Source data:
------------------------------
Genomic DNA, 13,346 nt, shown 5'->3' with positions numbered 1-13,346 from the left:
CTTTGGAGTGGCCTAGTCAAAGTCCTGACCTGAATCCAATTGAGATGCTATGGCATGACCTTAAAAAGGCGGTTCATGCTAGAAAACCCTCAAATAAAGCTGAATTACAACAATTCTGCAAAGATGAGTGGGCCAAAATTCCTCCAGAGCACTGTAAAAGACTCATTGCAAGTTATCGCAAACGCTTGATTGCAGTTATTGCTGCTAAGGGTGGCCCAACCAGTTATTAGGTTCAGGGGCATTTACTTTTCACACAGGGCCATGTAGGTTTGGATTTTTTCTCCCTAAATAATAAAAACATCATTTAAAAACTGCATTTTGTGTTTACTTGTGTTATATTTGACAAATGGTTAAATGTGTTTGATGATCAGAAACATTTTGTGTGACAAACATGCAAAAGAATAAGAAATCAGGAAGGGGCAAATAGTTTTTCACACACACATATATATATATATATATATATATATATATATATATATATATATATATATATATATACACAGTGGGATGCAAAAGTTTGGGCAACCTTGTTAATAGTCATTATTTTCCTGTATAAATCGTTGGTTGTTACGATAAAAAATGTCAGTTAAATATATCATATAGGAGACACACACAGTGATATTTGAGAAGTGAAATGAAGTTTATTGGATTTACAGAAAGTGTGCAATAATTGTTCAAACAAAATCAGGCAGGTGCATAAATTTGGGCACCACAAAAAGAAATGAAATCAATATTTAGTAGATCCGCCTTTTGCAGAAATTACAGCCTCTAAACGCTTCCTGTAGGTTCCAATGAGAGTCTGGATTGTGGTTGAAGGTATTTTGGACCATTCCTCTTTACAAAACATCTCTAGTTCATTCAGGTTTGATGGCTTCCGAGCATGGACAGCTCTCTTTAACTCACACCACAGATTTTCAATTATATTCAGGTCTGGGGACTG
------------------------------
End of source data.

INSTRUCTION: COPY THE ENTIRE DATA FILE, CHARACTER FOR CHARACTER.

Genomic DNA, 13,346 nt, shown 5'->3' with positions numbered 1-13,346 from the left:
CTTTGGAGTGGCCTAGTCAAAGTCCTGACCTGAATCCAATTGAGATGCTATGGCATGACCTTAAAAAGGCGGTTCATGCTAGAAAACCCTCAAATAAAGCTGAATTACAACAATTCTGCAAAGATGAGTGGGCCAAAATTCCTCCAGAGCACTGTAAAAGACTCATTGCAAGTTATCGCAAACGCTTGATTGCAGTTATTGCTGCTAAGGGTGGCCCAACCAGTTATTAGGTTCAGGGGCATTTACTTTTCACACAGGGCCATGTAGGTTTGGATTTTTTCTCCCTAAATAATAAAAACATCATTTAAAAACTGCATTTTGTGTTTACTTGTGTTATATTTGACAAATGGTTAAATGTGTTTGATGATCAGAAACATTTTGTGTGACAAACATGCAAAAGAATAAGAAATCAGGAAGGGGCAAATAGTTTTTCACACACACATATATATATATATATATATATATATATATATATATATATATATATATATATATATACACAGTGGGATGCAAAAGTTTGGGCAACCTTGTTAATAGTCATTATTTTCCTGTATAAATCGTTGGTTGTTACGATAAAAAATGTCAGTTAAATATATCATATAGGAGACACACACAGTGATATTTGAGAAGTGAAATGAAGTTTATTGGATTTACAGAAAGTGTGCAATAATTGTTCAAACAAAATCAGGCAGGTGCATAAATTTGGGCACCACAAAAAGAAATGAAATCAATATTTAGTAGATCCGCCTTTTGCAGAAATTACAGCCTCTAAACGCTTCCTGTAGGTTCCAATGAGAGTCTGGATTGTGGTTGAAGGTATTTTGGACCATTCCTCTTTACAAAACATCTCTAGTTCATTCAGGTTTGATGGCTTCCGAGCATGGACAGCTCTCTTTAACTCACACCACAGATTTTCAATTATATTCAGGTCTGGGGACTG